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Preparations are underway for a big change that will directly affect about 10,000 Lancaster County residents, mostly those covered by both Medicare and Medicaid.

Community HealthChoices — widely called CHC — will coordinate care that is currently handled separately by health and long-term care programs.

CHC’s goals include serving more people in communities rather than in facilities, because so many older adults want to age in place.

The Department of Human Services is meeting with providers now, and in July will start mailing information to the people affected, with enrollment packets following in August.

The program will start in January, with plans required to continue services through all existing providers for six months.

Participants will have the chance to choose between three plans — AmeriHealth Caritas, PA Health & Wellness, and UPMC Community HealthChoices.

The department also said it will hold 70 participant information sessions across the 48-county area this fall.

People covered by Medicaid who are in nursing homes — or have waivers that allow them to receive at-home support services because of age or physical disabilities — will also be affected.

Learning curve

CHC started in 14 Pittsburgh-area counties in 2018, and expanded to five Philadelphia-area counties this year.

Pam Walz is a supervising attorney in the aging and disabilities unit of Community Legal Services of Philadelphia, which has been helping people through the transition there.

She said the rollout has been pretty smooth so far, albeit with a big learning curve for participants and providers.

“There was a lot of work to get the word out to people what Community HealthChoices was,” she said. “I think there were a lot of people who really didn’t understand all the mail about it.”

One important point, she said, is that participants can keep seeing their current Medicare providers, even if those providers are not in the CHC network.

The full impact of CHC has yet to be seen, she said, noting that advocates are hoping for robust care management and better access to behavioral health care.

The department said preliminary results from the Pittsburgh area show the rate of individuals served in the community grew from about 50% to 52%.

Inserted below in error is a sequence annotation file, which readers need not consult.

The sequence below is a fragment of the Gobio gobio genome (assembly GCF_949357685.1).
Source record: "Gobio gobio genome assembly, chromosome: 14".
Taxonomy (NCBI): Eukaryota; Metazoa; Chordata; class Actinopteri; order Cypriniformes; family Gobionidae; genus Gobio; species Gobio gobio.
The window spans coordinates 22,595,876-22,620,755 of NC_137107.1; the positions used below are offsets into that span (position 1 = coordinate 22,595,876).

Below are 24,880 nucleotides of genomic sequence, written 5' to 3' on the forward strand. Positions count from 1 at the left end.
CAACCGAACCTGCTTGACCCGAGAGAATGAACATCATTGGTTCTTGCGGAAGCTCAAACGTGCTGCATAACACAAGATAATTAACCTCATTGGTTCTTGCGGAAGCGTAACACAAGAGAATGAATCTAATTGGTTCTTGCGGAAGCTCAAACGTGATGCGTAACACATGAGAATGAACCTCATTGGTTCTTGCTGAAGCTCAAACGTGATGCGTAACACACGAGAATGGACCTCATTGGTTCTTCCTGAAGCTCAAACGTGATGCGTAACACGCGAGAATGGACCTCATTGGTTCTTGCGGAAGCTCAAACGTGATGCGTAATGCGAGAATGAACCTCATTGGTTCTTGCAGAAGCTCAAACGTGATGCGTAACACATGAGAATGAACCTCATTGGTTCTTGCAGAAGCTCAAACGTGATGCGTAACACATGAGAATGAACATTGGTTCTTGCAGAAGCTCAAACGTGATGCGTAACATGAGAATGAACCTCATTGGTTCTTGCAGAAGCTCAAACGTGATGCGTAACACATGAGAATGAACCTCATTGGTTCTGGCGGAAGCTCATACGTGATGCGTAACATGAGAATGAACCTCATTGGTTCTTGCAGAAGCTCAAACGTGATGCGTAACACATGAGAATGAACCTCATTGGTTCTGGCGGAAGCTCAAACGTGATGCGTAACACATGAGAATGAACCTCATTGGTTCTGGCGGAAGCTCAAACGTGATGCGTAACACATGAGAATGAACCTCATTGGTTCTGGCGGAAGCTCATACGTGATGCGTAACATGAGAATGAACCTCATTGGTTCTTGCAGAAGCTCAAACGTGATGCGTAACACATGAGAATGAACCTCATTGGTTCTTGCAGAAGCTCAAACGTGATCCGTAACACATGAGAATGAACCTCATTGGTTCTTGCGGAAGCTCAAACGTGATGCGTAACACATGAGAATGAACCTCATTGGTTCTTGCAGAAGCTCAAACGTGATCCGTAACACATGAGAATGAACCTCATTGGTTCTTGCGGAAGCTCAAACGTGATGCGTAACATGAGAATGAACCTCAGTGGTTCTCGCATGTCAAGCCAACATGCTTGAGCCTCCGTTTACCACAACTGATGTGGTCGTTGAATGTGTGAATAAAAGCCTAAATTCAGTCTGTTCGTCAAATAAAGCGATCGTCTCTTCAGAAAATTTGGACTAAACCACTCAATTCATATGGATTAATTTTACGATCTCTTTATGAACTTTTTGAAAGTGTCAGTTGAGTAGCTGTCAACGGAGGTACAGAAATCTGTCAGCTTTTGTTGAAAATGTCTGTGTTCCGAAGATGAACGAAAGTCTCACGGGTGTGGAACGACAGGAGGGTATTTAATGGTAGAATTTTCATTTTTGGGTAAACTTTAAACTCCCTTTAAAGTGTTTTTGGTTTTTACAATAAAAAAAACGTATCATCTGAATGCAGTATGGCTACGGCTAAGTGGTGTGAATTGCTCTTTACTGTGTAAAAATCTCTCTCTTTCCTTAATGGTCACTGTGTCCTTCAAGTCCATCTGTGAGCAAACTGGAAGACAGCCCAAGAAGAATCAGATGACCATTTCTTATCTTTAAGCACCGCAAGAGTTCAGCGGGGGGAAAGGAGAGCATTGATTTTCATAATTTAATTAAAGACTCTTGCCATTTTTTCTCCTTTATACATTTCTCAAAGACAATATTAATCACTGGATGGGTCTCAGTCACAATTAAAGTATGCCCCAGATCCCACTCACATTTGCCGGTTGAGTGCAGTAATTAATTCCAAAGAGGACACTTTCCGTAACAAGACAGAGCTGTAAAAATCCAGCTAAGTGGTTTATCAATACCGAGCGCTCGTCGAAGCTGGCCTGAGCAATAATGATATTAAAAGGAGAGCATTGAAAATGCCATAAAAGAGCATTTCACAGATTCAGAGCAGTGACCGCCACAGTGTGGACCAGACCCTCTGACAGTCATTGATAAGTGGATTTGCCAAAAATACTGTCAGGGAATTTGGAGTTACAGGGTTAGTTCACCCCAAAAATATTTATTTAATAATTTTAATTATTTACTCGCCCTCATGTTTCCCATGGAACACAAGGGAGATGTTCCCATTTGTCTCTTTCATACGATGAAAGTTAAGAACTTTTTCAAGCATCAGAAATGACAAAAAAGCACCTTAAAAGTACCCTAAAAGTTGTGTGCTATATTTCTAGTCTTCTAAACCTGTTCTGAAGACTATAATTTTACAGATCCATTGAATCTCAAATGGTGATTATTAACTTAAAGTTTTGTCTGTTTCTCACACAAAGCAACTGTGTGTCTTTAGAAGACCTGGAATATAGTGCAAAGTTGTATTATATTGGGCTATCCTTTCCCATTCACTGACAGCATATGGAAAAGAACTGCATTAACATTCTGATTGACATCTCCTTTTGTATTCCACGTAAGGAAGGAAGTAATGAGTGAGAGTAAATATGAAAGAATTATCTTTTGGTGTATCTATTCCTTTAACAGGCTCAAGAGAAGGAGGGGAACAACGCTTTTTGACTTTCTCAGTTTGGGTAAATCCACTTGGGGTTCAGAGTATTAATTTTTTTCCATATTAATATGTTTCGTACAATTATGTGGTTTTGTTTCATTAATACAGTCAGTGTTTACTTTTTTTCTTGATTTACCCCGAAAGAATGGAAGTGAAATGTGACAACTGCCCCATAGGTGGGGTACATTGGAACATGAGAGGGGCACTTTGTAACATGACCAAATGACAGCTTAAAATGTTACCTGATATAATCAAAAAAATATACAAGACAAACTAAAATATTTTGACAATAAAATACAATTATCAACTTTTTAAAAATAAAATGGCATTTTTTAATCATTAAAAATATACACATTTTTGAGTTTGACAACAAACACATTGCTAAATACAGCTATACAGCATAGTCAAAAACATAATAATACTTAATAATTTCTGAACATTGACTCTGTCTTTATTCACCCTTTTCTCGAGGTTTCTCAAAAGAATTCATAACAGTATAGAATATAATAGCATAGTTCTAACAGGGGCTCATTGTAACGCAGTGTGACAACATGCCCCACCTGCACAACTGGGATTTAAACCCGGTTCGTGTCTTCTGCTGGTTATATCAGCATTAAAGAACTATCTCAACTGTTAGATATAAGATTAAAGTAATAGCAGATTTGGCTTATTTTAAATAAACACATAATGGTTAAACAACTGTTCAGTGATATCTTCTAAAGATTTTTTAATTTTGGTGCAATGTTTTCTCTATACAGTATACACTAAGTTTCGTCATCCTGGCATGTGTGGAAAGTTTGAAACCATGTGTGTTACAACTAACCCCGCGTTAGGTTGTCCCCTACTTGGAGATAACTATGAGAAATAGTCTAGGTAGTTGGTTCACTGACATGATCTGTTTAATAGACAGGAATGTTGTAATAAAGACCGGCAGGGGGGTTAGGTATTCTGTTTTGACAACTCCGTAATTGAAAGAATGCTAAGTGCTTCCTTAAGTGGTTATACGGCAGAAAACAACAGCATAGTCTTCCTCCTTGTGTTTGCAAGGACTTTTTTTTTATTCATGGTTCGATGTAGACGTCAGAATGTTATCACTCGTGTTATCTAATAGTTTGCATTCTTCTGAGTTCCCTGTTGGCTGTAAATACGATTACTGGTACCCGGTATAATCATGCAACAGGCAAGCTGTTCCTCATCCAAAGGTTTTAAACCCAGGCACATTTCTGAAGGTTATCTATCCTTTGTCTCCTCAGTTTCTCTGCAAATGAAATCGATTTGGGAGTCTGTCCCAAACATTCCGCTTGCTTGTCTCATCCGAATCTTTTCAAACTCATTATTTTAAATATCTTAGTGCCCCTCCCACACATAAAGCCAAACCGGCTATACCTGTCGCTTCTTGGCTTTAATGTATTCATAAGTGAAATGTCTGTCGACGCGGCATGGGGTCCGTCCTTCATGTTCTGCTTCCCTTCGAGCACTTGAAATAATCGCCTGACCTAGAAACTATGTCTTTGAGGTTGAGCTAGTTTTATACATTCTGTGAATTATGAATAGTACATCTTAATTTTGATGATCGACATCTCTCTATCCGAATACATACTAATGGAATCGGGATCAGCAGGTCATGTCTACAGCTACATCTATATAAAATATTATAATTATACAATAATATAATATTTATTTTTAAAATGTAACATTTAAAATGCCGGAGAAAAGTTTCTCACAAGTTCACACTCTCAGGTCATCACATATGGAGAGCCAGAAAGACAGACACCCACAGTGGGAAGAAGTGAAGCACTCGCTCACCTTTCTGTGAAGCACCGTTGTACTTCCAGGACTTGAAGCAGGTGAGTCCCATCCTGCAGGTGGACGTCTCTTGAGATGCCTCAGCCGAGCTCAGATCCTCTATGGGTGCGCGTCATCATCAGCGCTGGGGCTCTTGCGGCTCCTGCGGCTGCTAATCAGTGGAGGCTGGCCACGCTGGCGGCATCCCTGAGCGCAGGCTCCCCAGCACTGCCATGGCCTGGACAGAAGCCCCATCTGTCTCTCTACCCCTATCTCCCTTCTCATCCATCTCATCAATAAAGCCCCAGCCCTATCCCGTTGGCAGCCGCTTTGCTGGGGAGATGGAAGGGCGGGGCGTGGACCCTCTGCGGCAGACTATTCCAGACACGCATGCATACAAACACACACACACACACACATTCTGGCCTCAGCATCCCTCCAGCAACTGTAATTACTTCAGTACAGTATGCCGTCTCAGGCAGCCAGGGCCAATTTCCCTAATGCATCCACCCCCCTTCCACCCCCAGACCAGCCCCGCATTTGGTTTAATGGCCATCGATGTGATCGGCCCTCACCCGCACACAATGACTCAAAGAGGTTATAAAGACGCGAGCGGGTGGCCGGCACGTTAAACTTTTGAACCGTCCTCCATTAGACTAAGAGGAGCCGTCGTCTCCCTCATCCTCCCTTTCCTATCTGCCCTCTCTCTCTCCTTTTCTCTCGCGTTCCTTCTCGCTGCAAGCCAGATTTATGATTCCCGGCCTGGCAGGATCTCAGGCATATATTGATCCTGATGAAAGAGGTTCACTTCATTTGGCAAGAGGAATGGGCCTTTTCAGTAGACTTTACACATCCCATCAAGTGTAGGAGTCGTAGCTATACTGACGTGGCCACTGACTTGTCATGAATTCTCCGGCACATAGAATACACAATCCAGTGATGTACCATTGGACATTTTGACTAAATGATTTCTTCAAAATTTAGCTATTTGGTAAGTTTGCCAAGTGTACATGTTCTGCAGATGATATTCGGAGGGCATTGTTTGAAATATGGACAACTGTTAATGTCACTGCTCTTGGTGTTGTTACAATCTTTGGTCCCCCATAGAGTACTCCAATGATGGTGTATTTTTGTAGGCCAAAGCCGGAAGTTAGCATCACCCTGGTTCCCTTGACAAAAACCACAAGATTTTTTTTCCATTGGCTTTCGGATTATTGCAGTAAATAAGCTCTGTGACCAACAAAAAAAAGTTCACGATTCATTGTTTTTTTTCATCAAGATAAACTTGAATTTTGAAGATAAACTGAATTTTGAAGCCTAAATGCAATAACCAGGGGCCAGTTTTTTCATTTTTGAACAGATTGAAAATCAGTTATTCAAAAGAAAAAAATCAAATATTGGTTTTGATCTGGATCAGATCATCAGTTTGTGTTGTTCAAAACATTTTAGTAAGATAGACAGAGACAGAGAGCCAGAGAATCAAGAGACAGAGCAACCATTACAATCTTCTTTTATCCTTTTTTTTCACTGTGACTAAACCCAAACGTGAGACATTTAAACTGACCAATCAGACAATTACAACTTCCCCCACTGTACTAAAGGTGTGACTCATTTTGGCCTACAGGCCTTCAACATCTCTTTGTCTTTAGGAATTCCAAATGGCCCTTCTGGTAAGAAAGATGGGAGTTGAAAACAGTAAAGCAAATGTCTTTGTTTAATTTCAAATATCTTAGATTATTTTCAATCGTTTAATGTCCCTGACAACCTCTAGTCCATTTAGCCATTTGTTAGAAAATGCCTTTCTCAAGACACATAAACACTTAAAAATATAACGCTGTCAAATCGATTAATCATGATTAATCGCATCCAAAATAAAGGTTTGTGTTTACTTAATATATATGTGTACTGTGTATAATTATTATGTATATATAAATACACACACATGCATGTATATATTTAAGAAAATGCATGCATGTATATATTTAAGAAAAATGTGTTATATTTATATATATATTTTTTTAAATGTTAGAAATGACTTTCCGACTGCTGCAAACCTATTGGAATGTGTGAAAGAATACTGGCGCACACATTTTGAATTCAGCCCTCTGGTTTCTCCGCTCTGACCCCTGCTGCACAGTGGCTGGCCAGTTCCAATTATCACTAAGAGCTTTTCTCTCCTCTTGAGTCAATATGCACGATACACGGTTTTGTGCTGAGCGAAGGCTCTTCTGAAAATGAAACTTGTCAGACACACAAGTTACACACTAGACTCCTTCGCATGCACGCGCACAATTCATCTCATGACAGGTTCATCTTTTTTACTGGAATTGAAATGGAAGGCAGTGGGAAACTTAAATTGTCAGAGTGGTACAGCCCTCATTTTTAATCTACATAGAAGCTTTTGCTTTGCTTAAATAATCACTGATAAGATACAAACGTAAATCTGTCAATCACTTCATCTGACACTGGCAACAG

Zach Shamberg is president and CEO of Pennsylvania Health Care Association, which represents more than 500 providers among the approximately 700 nursing homes in the state.

In a written statement, he called CHC “a fundamental transformation of long-term care in Pennsylvania” that “will soon affect anyone and everyone residing in a nursing home statewide.”

Adam Marles, president and CEO of nonprofit senior services association LeadingAge PA, said despite help from the department there are still some ongoing billing and claims issues in the parts of the state where CHC is currently operating.

And, he wrote, nursing facilities opting into the new program “are negotiating contracts with three different managed care organizations, have to go through three different credentialing processes, learning three new billing and claims systems, and interfacing with three different new teams.”

Shamberg and Marles said the main concern is one the industry has been citing for years: Medicaid funding that’s supposed to cover more than 52,000 nursing home residents statewide, which has not nearly kept up with constantly rising health care costs.

CHC has a “rate floor” for nursing homes, Shamberg wrote, and managed care organizations are using that as the maximum they will pay.

“This has been particularly challenging for specialty care providers, such as those caring for Medicaid residents on ventilators,” he wrote. “These providers are now being forced to decide whether to continue to offer these specialty services. If these beds are taken ‘offline,’ where will Pennsylvanians go to find care?”

The blame should not fall entirely on the organizations, he wrote, as their rate floors “depend on funding from state government.”